SETON UPDATE: THE CLOSING OF SETON SCHOOL
SETON UPDATE: THE CLOSING OF SETON SCHOOL
Dear Seton Parish Family:
It has been a trying two weeks since we were informed of the closing of our school and 19 others in the Archdiocese of New York. Wonderful adult memories shared have been salted with children’s tears. Past successes have been weighted by present realities. Assumptions begin to give way to a fuller understanding.
Despite valiant attempts by the clergy, principal, administrative staff, faculty, Home and School Association leaders, and determined families to promote the school and to stabilize enrollment, the school has fallen victim to the pandemic and its far reaching effects. As of July 1
, only 103 students were enrolled for the coming academic year. Far too many families were not able to make a commitment given understandable financial concerns and the questionable educational landscape come the fall semester.
As soon as I heard the news, I immediately began to piece together some facts in order to offer a measured response. Our accountant was able to unearth subsidy figures from the 2006-07 academic year forward. I appreciate the effort made by the school staff to search through archived files for enrollment information from years past.
Although there were an outstanding academic record and superior facilities to bolster my case, bottom line enrollment figures and budget realities did not help us. As anyone could see, enrollment has been steadily dropping for many years now. Seton’s years of excellence in Catholic Education, pioneered by Sister Gabriel, other Sisters of Charity and numerous lay teachers, lost momentum in the 2000’s as enrollment began to decline noticeably from an all-time high of approximately 525 students. Over the last five years, our aggressive in-house parish recruitment drives at Sunday Masses and parish events, and among the Religious Education Program (an average of 1,100 children enrolled the last few years) and CYO families yielded few new students for the school.
There were a number of factors at play:
As we all know, fewer Catholic parents were having large families.
The changing economics of living in Northern Westchester – Putnam made it increasingly difficult for interested parents to choose Catholic education for their children.
Increasing school costs (particularly salaries/benefits) and high levels of uncollected tuition were a persistent challenge. The problem of uncollected tuition has only been fully abated the last two years.
School Choice legislation in New York State became politically impossible.
The capping of full deductibility of State & Local Taxes (SALT) starting in 2018 had a detrimental effect.
Surplus parish funds available for school subsidy were beginning to dry up as early as 2003. As I explained upon my arrival in 2014, just after the school became regional, years of significant financial support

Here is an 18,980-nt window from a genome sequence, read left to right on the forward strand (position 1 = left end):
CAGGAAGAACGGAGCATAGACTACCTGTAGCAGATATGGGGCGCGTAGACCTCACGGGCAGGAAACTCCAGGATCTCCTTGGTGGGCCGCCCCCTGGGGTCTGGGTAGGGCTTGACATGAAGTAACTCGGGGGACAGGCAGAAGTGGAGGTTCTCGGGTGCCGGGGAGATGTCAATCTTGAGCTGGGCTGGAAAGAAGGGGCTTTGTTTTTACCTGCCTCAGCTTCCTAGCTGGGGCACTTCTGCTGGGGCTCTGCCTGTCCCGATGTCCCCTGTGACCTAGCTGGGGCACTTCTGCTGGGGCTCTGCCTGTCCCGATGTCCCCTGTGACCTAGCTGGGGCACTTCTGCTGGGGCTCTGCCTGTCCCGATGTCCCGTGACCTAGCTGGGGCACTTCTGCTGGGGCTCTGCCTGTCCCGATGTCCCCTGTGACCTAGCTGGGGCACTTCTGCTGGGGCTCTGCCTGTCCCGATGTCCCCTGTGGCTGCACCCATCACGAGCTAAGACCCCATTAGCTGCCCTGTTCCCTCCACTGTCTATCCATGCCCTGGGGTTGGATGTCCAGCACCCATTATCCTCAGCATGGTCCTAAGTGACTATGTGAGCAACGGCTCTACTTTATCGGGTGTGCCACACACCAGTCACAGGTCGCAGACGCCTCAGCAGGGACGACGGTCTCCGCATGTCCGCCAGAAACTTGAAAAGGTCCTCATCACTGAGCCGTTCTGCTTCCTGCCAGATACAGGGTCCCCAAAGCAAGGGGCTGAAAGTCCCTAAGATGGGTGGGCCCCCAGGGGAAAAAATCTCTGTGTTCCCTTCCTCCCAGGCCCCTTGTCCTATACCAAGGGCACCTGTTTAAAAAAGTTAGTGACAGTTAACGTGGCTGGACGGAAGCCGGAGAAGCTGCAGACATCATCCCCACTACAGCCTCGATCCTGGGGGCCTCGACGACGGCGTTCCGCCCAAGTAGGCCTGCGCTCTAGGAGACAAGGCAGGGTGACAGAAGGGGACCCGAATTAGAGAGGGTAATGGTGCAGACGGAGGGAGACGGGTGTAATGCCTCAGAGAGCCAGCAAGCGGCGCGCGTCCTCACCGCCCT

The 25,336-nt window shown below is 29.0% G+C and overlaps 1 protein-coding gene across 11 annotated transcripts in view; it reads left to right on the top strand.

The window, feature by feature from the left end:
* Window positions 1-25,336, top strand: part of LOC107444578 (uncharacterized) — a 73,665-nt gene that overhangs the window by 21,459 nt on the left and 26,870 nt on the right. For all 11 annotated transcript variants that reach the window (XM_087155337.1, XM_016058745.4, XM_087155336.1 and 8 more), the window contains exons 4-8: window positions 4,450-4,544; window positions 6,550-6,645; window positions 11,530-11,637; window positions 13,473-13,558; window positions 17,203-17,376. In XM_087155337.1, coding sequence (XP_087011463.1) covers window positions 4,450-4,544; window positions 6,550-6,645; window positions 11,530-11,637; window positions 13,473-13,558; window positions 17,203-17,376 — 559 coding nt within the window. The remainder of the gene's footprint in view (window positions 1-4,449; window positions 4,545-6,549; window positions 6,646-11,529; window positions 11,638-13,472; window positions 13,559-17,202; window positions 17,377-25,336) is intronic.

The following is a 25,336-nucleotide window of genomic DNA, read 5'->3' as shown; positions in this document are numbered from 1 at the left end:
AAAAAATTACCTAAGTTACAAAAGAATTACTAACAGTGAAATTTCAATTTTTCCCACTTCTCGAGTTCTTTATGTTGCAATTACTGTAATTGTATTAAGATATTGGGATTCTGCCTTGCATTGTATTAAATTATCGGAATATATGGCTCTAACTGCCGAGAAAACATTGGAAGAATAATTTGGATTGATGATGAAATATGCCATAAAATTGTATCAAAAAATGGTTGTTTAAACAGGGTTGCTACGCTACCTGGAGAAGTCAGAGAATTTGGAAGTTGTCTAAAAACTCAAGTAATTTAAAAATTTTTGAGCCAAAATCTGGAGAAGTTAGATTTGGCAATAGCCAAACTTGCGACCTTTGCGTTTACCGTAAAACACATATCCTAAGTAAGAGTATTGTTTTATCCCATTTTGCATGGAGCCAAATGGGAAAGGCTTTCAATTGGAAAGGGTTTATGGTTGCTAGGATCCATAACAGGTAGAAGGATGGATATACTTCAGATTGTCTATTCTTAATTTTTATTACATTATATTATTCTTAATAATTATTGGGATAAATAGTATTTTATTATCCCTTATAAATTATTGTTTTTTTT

---in some years, approximately $700,000--- by the parish had not only exhausted parish savings, but also resulted in a backlog of necessary repairs, upgrades and improvements to the entire parish physical plant.
Regionalization of the school removed administrative and financial responsibility from the parish, but it did not solve the enrollment challenge. In fact it may have exacerbated it. The 2014 Archdiocesan Superintendent’s decision to begin reducing the number of classes per grade from two to one in order to mitigate the sizable deficit initiated a noticeable decline in enrollment.
A last minute decision in the summer of 2019 to combine first and second grades resulted in staff layoffs and an unplanned loss of students. If this last grade consolidation had not been imposed on the school, Seton would have had 147 students in 2019-20 thereby marking the first positive trend since 2011. (See the fact sheet below.)
Seton School’s tuition has been significantly higher than neighboring Catholic schools for the longest time. The fact that parents were willing to pay more for a Seton education speaks volumes of the school’s academic excellence and faith filled environment. However, my relentless petition for tuition parity with neighboring schools met with silence from Archdiocesan officials. At a time when prospective families are presented with an increasing array of education options, Seton’s higher cost became a heavy liability.
I know that all of this is no comfort to those families facing the reality of our beloved Seton School closing. However, I believe it is important to let the larger parish community know as much information as possible. Some of you would be aware of this history, others may not. We may not agree with Cardinal Dolan’s decision and the way it was announced, but these figures provide the context for at least understanding it. Needless to say, my argument to the contrary was not persuasive.
As we look to the future, the well-being of our children must be our primary concern. Be assured that every effort will be made to settle our students into neighboring Catholic schools if their parents so desire. For those who choose public or private education, our excellent Religious Education Program will aim to complement the faith formation being done in the home. And the entire Seton Parish Family will continue to offer love and support.
Let us not forget our dedicated administration, staff and faculty personnel who are facing their own difficult choices at this time. They have been promised career assistance by the School’s Office of the Archdiocese.
Please continue to pray for our students and their families. We also keep in prayer our administrators, staff and faculty.
May the Holy Spirit guide us as we move ahead.
on Thursday, July 23 at 11:00AM